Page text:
New formulations should aim to produce antibody responses to the XBB.1.5 or XBB.1.16 variants, the advisory group said, adding that other formulations or platforms that achieve neutralizing antibody responses against XBB lineages could also be considered, Reuters wrote.
The group suggested no longer including the original COVID-19 strain in future vaccines, based on data that the original virus no longer circulates in human beings and shots targeting the strain produce “undetectable or very low levels of neutralizing antibodies” against currently circulating variants.
COVID-19 vaccine makers like Pfizer/BioNtech, Moderna Inc and Novavax Inc are already developing versions of their respective vaccines targeting XBB.1.5 and other currently circulating strains.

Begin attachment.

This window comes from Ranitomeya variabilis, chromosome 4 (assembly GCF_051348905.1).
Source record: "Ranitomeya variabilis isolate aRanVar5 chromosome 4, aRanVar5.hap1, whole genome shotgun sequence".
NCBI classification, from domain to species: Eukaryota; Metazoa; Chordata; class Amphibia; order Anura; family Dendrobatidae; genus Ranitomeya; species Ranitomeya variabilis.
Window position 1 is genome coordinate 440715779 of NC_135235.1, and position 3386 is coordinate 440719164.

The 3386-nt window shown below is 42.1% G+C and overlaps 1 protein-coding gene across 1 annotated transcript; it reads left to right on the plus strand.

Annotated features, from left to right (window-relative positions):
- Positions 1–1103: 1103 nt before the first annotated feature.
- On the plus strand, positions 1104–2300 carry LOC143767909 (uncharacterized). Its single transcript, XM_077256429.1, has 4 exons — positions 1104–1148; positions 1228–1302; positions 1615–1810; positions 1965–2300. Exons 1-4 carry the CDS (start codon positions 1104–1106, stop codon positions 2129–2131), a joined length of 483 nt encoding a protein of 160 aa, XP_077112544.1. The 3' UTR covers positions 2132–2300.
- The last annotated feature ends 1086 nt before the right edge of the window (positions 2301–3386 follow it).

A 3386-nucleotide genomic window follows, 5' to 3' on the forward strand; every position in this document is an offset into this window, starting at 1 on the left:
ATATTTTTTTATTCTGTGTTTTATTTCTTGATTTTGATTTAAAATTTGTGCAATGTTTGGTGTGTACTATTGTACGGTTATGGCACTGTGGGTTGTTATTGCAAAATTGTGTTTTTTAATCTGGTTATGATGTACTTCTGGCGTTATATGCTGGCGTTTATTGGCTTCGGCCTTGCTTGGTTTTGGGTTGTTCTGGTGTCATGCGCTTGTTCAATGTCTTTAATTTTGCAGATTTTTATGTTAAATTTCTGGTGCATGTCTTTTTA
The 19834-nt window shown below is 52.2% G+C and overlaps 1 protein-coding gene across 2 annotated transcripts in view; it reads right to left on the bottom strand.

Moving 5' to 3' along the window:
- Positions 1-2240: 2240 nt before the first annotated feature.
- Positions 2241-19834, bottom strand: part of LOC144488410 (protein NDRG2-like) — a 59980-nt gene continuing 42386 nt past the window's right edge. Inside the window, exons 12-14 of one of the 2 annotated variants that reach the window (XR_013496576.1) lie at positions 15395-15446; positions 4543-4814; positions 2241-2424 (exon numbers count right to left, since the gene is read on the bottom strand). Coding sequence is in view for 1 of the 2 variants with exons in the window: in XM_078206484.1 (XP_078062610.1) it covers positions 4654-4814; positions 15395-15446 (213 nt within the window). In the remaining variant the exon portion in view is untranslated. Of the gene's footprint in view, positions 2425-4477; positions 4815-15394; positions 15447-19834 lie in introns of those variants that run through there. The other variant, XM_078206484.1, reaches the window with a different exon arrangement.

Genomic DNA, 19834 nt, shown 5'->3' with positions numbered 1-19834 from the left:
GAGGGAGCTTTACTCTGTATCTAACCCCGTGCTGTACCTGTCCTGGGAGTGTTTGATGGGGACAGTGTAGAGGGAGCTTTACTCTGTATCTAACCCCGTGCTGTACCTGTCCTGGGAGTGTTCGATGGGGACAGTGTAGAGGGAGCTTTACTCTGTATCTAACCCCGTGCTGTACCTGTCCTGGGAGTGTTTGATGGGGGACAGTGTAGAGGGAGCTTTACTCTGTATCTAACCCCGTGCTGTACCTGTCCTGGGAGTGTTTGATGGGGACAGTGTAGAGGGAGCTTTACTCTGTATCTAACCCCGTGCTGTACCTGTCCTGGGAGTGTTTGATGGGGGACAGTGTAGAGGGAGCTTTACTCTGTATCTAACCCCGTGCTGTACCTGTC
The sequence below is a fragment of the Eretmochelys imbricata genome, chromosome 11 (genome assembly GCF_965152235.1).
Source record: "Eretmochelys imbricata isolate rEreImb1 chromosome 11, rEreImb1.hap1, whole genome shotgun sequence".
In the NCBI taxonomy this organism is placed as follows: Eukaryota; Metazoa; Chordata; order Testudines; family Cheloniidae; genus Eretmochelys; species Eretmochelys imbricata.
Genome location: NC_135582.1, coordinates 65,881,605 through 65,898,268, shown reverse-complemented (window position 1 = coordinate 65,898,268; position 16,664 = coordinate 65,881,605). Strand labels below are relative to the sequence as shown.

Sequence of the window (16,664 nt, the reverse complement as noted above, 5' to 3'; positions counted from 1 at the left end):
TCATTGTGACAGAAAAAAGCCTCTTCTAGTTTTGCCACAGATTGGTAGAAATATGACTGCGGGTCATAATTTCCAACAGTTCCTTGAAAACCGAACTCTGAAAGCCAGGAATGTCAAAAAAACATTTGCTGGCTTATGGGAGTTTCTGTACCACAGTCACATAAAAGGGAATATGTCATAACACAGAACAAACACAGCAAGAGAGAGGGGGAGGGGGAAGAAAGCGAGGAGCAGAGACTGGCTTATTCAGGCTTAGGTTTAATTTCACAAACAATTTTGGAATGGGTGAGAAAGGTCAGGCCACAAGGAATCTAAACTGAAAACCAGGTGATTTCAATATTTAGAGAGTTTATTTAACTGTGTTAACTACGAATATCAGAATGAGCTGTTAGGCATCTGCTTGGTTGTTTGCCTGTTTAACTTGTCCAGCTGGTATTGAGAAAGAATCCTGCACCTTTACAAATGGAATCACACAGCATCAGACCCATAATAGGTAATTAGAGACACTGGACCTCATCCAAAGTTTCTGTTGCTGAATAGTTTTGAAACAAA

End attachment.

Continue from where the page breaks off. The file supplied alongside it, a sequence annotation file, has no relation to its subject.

The U.S. Food and Drug Administration is also set to hold a meeting of outside experts in June to discuss the strain compositions of COVID-19 shots for later this year; vaccine manufacturers will be expected to update their shots once the strains are selected.
The bivalent booster shots developed and distributed last year targeted two different strains - the Omicron variant as well as the original virus.
WHO’s advisory group, which recommends if changes are needed to the composition of future COVID-19 shots, said currently approved vaccines should continue to be used in accordance with the agency’s recommendations.
In late March, WHO had revised its COVID vaccination recommendations and suggested healthy children and adolescents might not necessarily need a shot, but older and high-risk groups should get a booster between six and 12 months after their last vaccine.
The latest recommendations come about two weeks after WHO ended the global emergency status for COVID-19.